My company recently bought a Dell Inspiron Mini9 to try out in the field. It’s what’s referred to in the industry as a “netbook” because it’s so small. The idea is to have a device that’s a cross between a full laptop, and a smart phone with constant internet access. It’s really a handy idea . . . for blogging from a coffee shop. If you need more, however, you’ll be disappointed.
Well, we found that our field agents didn’t like it because the keyboard is too small for them to type for long periods of time. It was retired to my shelf of misfit toys in my office. Dell offers it in either Windows XP (which is just plain stupid) or a specialized flavor of Linux called Ubuntu. So I decided to image it with the Ubuntu installation, and I was pleasantly surprised! Everything worked well right off the bat! Even the onboard mobile broadband card! There’s also a neat feature called Network Manager who’s sole purpose is to keep you online:
- It notices you are at work/home and keeps you logged into your wifi.
- You plug in an ethernet cable instead, and it automatically switches itself from wifi to wired mode.
- You leave home, and it will automatically fire up your mobile broadband and VPN to reconnect you to your work/home network.
Having that kind of automation was really quite nice, but the netbook form factor was annoying the snot out of me. I looked back on my shelf of misfits and found an unwanted Lenovo X61 Tablet. A tablet is a PC that has a touchscreen and can fold flat. The idea is that you can enter inputs directly onto the screen and the PC will immediately act on them. Usually this is through use of an annoying stylus that never acts like you want it to. The Lenovo, however, allows you to use your finger, which is awesome.
So, I install this same Ubuntu distro (a distribution of Linux is usually nicknamed a “distro”) and nearly everything works. Things are fast, battery life is great, the Network Manager is awesome. The touchscreen . . . is unresponsive.
Ok, I’m used to doing things the hard way. Let’s hit the forums. Turns out this is a known issue . . . with all versions of Linux. So, after some help from forum verterans and about 4 days worth of programming and testing, I have a working touchscreen! Five more days worth of programming and I can even rotate the screen 90 degrees! Throw in another 4 days and I have a fingerprint reader that almost works for half of its intended purposes!
If you haven’t gathered by now, Linux needs a bit of work to get it working like you want. The whole idea behind open source is that everyone is free to help each other program whatever they want. The harsh reality is that the people who really know what they’re doing don’t WANT to spend all day helping hundreds of other people get their systems working, too!
None of this was a deal breaker for me . . . until today.
The newest update for the Linux kernel allows users to have a single file up to 4 TB in size . . . but it does not have a working browser. Google Chrome (my favorite) won’t work in Linux, neither will it’s open source cousin Chromium. Safari doesn’t either. Firefox does, but the last bunch of updates rendered it inoperable. Now it won’t open at all, and is unable to update itself with the latest fix. Konquerer (Linux’s KDE version of a browser) won’t install at all because some doofus who wasn’t paying attention because this isn’t actually his job missed a single line of code and so it locks up my system.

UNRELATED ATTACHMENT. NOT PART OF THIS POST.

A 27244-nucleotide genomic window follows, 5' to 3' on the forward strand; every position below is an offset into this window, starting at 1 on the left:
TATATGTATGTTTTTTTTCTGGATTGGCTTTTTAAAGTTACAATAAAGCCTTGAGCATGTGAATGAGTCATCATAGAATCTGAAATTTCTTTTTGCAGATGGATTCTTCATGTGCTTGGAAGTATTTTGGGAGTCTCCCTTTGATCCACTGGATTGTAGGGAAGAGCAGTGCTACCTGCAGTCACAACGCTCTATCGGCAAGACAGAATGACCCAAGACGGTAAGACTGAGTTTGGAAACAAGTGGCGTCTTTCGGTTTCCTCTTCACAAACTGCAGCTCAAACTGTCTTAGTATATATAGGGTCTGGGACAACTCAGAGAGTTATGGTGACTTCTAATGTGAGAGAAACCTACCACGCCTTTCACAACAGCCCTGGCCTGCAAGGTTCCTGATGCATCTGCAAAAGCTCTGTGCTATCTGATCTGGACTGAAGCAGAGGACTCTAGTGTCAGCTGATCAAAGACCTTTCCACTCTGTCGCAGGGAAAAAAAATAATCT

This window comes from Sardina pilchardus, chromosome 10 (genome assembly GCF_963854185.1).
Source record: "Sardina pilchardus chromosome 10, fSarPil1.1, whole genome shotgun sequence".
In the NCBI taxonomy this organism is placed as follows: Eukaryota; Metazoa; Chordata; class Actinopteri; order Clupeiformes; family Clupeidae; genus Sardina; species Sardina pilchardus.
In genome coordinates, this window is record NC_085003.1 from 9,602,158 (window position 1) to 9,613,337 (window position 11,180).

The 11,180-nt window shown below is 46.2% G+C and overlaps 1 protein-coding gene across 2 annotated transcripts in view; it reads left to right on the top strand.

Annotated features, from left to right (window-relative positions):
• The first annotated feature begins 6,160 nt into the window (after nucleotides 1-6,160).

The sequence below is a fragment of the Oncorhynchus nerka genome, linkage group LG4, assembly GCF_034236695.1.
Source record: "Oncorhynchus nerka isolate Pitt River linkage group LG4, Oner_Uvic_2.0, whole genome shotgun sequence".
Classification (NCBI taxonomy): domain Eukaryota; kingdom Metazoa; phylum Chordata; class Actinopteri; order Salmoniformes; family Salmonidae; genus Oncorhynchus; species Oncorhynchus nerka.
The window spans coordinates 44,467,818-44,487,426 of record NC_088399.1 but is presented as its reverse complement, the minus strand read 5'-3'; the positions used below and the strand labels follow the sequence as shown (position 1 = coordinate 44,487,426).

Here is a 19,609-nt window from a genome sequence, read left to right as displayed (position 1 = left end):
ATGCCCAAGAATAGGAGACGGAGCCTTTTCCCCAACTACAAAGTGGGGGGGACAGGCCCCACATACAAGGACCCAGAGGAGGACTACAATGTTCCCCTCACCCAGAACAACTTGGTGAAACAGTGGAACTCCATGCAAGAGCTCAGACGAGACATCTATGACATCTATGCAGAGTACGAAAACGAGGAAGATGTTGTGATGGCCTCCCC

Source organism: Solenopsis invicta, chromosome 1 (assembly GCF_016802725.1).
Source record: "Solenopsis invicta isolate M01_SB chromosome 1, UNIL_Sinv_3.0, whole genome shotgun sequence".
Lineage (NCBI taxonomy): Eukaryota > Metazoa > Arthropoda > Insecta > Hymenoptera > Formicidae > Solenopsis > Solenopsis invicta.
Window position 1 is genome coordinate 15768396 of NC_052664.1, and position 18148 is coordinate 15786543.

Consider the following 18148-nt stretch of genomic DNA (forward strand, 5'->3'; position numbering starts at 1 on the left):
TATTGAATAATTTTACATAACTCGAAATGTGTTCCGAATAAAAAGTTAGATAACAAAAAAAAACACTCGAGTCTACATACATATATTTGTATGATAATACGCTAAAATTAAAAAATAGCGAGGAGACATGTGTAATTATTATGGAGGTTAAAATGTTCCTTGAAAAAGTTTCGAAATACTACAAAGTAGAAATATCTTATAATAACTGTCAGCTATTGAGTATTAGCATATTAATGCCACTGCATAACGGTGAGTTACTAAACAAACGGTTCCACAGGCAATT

So, here’s the current status of my dream tablet:
- VPN: Doesn’t work at all in Ubuntu 9.10. Kinda works in 9.04, but only in 32-bit. 64-bit (what I have) can’t remember what it’s doing half way into the tunnel connection. Not kidding there.
- RAM: Even though Windows 32-bit can see RAM up to 3.7GB, and only needs 64-bit for computers above 4GB, Linux evidently can’t even see that. Ubuntu x32 saw my 3.7GB as 1.8GB . . . weird.
- Flash: The package manager has 4 different Adobe flash installations, and none of them work.
- Java: See above.
- Shell Commands: All I’ve ever heard about Unix and Linux is that they are operating systems that LOVE networks. You can do anything from a command line. What they fail to tell you is that you can only do things to your LOCAL COMPUTER with the command line. We had that too; it was called DOS and it sucked. If you are on Windows and want to do things on a Linux machine, you can use programs to SSH to Linux and run whatever commands you want. If you have a Linux machine and want to do the same to Windows? You’re out of luck.
- Task Manager: There isn’t one. You’re screwed if any one program freezes, cause the whole stinking mess is frozen with you.
- Internet: It connects wicked fast, allowing you to stare at your broken web browser within seconds! A computer without the internet in these times is about as useful as a doorstop.
See, there’s a reason why Linux hasn’t really caught on in the mainstream: it doesn’t have 50,000 employees based in Washington working on making it usable!!